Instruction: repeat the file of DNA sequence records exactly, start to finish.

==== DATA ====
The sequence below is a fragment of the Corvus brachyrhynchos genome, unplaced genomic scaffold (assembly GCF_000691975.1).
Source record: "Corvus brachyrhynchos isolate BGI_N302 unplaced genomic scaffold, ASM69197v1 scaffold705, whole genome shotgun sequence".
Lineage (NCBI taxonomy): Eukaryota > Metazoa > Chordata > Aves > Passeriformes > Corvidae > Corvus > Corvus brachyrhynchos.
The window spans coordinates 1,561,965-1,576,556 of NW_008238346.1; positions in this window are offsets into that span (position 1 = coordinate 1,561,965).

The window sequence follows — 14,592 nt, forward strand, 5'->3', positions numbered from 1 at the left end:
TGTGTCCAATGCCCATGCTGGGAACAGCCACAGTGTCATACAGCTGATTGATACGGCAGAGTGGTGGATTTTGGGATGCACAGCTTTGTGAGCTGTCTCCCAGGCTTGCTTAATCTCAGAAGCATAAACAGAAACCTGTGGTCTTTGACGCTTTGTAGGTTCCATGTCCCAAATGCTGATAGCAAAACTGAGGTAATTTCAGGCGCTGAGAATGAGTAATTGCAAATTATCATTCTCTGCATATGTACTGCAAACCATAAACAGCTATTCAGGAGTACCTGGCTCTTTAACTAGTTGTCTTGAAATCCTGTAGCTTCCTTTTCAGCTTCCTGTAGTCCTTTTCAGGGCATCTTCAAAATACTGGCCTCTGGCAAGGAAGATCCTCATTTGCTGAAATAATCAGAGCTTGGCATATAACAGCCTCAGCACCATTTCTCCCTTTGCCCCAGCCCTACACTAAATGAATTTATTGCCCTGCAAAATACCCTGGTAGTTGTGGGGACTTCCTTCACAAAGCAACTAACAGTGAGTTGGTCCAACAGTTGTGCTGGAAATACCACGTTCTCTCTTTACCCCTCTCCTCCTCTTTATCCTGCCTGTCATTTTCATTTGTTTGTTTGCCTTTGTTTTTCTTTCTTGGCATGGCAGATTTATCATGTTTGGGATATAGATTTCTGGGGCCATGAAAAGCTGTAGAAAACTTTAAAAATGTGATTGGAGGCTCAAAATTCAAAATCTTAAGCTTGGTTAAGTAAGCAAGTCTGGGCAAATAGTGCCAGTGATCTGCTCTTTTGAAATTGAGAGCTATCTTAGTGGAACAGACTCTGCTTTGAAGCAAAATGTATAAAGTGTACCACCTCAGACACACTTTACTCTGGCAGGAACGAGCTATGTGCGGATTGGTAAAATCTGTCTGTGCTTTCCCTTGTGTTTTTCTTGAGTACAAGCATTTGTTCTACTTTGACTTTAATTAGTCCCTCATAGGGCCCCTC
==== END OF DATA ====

The sequence below is a fragment of the Corvus brachyrhynchos genome, unplaced genomic scaffold (assembly GCF_000691975.1).
Source record: "Corvus brachyrhynchos isolate BGI_N302 unplaced genomic scaffold, ASM69197v1 scaffold705, whole genome shotgun sequence".
Lineage (NCBI taxonomy): Eukaryota > Metazoa > Chordata > Aves > Passeriformes > Corvidae > Corvus > Corvus brachyrhynchos.
The window spans coordinates 1,561,965-1,576,556 of NW_008238346.1; positions in this window are offsets into that span (position 1 = coordinate 1,561,965).

The window sequence follows — 14,592 nt, forward strand, 5'->3', positions numbered from 1 at the left end:
TGTGTCCAATGCCCATGCTGGGAACAGCCACAGTGTCATACAGCTGATTGATACGGCAGAGTGGTGGATTTTGGGATGCACAGCTTTGTGAGCTGTCTCCCAGGCTTGCTTAATCTCAGAAGCATAAACAGAAACCTGTGGTCTTTGACGCTTTGTAGGTTCCATGTCCCAAATGCTGATAGCAAAACTGAGGTAATTTCAGGCGCTGAGAATGAGTAATTGCAAATTATCATTCTCTGCATATGTACTGCAAACCATAAACAGCTATTCAGGAGTACCTGGCTCTTTAACTAGTTGTCTTGAAATCCTGTAGCTTCCTTTTCAGCTTCCTGTAGTCCTTTTCAGGGCATCTTCAAAATACTGGCCTCTGGCAAGGAAGATCCTCATTTGCTGAAATAATCAGAGCTTGGCATATAACAGCCTCAGCACCATTTCTCCCTTTGCCCCAGCCCTACACTAAATGAATTTATTGCCCTGCAAAATACCCTGGTAGTTGTGGGGACTTCCTTCACAAAGCAACTAACAGTGAGTTGGTCCAACAGTTGTGCTGGAAATACCACGTTCTCTCTTTACCCCTCTCCTCCTCTTTATCCTGCCTGTCATTTTCATTTGTTTGTTTGCCTTTGTTTTTCTTTCTTGGCATGGCAGATTTATCATGTTTGGGATATAGATTTCTGGGGCCATGAAAAGCTGTAGAAAACTTTAAAAATGTGATTGGAGGCTCAAAATTCAAAATCTTAAGCTTGGTTAAGTAAGCAAGTCTGGGCAAATAGTGCCAGTGATCTGCTCTTTTGAAATTGAGAGCTATCTTAGTGGAACAGACTCTGCTTTGAAGCAAAATGTATAAAGTGTACCACCTCAGACACACTTTACTCTGGCAGGAACGAGCTATGTGCGGATTGGTAAAATCTGTCTGTGCTTTCCCTTGTGTTTTTCTTGAGTACAAGCATTTGTTCTACTTTGACTTTAATTAGTCCCTCATAGGGCCCCTC